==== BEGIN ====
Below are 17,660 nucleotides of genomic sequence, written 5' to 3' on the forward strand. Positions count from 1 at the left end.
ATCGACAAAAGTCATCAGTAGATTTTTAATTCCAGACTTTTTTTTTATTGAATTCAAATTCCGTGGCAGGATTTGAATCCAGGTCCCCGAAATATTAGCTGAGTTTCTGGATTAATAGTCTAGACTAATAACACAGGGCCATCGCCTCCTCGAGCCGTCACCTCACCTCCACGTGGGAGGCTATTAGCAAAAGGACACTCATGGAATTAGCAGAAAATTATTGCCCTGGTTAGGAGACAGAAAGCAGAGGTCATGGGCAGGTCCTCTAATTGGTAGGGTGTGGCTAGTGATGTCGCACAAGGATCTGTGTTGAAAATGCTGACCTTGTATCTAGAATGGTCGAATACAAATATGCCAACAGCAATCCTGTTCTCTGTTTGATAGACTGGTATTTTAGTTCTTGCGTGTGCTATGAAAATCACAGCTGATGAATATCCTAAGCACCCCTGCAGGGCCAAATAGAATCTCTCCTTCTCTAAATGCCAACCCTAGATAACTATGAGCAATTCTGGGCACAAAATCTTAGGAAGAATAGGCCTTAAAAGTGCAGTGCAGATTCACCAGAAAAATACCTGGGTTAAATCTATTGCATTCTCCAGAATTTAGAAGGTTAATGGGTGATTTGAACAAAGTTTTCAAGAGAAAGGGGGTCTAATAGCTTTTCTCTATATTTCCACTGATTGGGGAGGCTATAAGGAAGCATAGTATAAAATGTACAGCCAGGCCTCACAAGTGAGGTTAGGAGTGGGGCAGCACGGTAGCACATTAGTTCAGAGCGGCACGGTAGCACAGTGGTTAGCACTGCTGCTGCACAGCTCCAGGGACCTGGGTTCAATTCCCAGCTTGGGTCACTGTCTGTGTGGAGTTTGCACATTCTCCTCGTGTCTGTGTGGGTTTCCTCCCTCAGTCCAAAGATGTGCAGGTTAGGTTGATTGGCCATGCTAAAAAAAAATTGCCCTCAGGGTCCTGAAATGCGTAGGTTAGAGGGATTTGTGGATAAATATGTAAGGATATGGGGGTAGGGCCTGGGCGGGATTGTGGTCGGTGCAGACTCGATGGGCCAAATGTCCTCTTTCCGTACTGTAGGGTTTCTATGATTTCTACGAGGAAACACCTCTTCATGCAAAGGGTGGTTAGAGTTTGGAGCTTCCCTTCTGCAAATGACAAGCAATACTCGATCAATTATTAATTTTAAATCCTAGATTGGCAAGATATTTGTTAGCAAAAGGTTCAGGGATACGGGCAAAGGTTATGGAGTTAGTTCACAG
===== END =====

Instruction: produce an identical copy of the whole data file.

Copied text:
Below are 17,660 nucleotides of genomic sequence, written 5' to 3' on the forward strand. Positions count from 1 at the left end.
ATCGACAAAAGTCATCAGTAGATTTTTAATTCCAGACTTTTTTTTTATTGAATTCAAATTCCGTGGCAGGATTTGAATCCAGGTCCCCGAAATATTAGCTGAGTTTCTGGATTAATAGTCTAGACTAATAACACAGGGCCATCGCCTCCTCGAGCCGTCACCTCACCTCCACGTGGGAGGCTATTAGCAAAAGGACACTCATGGAATTAGCAGAAAATTATTGCCCTGGTTAGGAGACAGAAAGCAGAGGTCATGGGCAGGTCCTCTAATTGGTAGGGTGTGGCTAGTGATGTCGCACAAGGATCTGTGTTGAAAATGCTGACCTTGTATCTAGAATGGTCGAATACAAATATGCCAACAGCAATCCTGTTCTCTGTTTGATAGACTGGTATTTTAGTTCTTGCGTGTGCTATGAAAATCACAGCTGATGAATATCCTAAGCACCCCTGCAGGGCCAAATAGAATCTCTCCTTCTCTAAATGCCAACCCTAGATAACTATGAGCAATTCTGGGCACAAAATCTTAGGAAGAATAGGCCTTAAAAGTGCAGTGCAGATTCACCAGAAAAATACCTGGGTTAAATCTATTGCATTCTCCAGAATTTAGAAGGTTAATGGGTGATTTGAACAAAGTTTTCAAGAGAAAGGGGGTCTAATAGCTTTTCTCTATATTTCCACTGATTGGGGAGGCTATAAGGAAGCATAGTATAAAATGTACAGCCAGGCCTCACAAGTGAGGTTAGGAGTGGGGCAGCACGGTAGCACATTAGTTCAGAGCGGCACGGTAGCACAGTGGTTAGCACTGCTGCTGCACAGCTCCAGGGACCTGGGTTCAATTCCCAGCTTGGGTCACTGTCTGTGTGGAGTTTGCACATTCTCCTCGTGTCTGTGTGGGTTTCCTCCCTCAGTCCAAAGATGTGCAGGTTAGGTTGATTGGCCATGCTAAAAAAAAATTGCCCTCAGGGTCCTGAAATGCGTAGGTTAGAGGGATTTGTGGATAAATATGTAAGGATATGGGGGTAGGGCCTGGGCGGGATTGTGGTCGGTGCAGACTCGATGGGCCAAATGTCCTCTTTCCGTACTGTAGGGTTTCTATGATTTCTACGAGGAAACACCTCTTCATGCAAAGGGTGGTTAGAGTTTGGAGCTTCCCTTCTGCAAATGACAAGCAATACTCGATCAATTATTAATTTTAAATCCTAGATTGGCAAGATATTTGTTAGCAAAAGGTTCAGGGATACGGGCAAAGGTTATGGAGTTAGTTCACAG